In 2016, when they sat together in an on-camera interview during Hillary Clinton’s run for president, it was for the nationalist outlet Breitbart. And when they convened in public to tell their stories, it was in service of a Donald J. Trump campaign stunt at the second presidential debate; Steve Bannon could be spied stalking the perimeter. Their stories have been twisted in so many ways for so many years that it seems unworkable to unravel them now.

“The Clinton Affair” does the work. It quite literally shows these women in a new light. They are filmed in places that look like well-appointed hotel rooms. The lighting is soft and generous. The filmmakers place their stories on the same level as those of Lewinsky and Carville, of career F.B.I. agents and prestigious lawyers. As a result, a space opens there for them to speak about Bill Clinton but also about themselves. The series lifts their accusations from the tabloid gutter and repositions them in the context of their lives as women.

Paula Jones, in particular, rises. In 1994, she said that Bill Clinton had summoned her to a hotel room and exposed himself when he was the governor of Arkansas and she was a state employee. (Clinton has always denied the charges from Jones, Willey and Broaddrick). Later she filed suit against him for sexual harassment. Her story was politicized from the start: It was seized by a Republican operative, who urged her to go public at the Conservative Political Action Conference, the right’s annual activist spectacle.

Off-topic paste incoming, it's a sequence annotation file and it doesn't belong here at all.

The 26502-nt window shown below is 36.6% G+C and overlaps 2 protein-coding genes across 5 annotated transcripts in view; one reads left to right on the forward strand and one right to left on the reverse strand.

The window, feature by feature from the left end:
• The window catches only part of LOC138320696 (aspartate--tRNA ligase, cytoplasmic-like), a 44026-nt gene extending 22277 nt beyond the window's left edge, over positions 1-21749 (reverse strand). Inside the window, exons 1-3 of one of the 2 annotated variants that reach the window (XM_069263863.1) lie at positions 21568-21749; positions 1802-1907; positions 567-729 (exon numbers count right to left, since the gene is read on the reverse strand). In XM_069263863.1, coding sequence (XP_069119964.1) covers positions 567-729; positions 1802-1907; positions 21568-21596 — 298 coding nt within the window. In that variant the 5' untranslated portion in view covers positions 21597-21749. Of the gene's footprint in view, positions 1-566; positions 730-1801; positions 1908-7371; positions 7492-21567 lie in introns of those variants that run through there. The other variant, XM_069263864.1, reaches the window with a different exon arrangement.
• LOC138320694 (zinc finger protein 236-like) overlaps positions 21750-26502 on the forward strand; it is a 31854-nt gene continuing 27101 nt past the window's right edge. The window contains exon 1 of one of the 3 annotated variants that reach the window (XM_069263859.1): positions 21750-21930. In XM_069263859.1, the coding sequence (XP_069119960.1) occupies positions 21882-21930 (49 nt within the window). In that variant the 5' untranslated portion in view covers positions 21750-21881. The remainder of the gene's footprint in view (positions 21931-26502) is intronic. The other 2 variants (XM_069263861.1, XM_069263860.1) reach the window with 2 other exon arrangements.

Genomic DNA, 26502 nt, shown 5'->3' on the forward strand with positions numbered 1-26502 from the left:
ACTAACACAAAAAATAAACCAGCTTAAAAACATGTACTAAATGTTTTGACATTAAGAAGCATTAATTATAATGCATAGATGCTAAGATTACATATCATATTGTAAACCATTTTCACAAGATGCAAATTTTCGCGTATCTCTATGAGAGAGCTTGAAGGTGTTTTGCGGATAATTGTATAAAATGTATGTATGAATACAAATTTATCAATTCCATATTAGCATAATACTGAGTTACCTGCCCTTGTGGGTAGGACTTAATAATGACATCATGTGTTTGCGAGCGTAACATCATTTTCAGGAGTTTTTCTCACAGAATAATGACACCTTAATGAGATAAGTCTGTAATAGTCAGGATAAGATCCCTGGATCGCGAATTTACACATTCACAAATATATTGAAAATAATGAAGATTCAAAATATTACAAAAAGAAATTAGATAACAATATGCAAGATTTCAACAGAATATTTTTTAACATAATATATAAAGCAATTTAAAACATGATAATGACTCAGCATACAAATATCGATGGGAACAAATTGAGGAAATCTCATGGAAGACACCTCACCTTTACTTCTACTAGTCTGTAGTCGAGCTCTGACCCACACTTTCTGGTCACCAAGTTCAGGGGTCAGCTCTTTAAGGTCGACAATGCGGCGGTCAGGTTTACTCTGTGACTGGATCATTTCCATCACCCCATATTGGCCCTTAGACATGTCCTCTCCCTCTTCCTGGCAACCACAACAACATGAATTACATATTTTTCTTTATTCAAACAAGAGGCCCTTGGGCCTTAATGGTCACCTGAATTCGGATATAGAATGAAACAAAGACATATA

In turn, Clinton’s advisers trashed her on television. Carville said this: “If you drag a $100 bill through a trailer park, you never know what you’ll find.” George Stephanopoulos compared Jones to Tonya Harding: just another woman seeking cash for telling a tabloid tale. (Even Harding — not the victim in that story — has since had her legacy revised.) The assessment lingered: In 2016, Vox published an “explainer” dismissing her charges as “probably bunk,” relaying, in part, that her description of Bill Clinton’s penis did not align with those of some anonymous sources.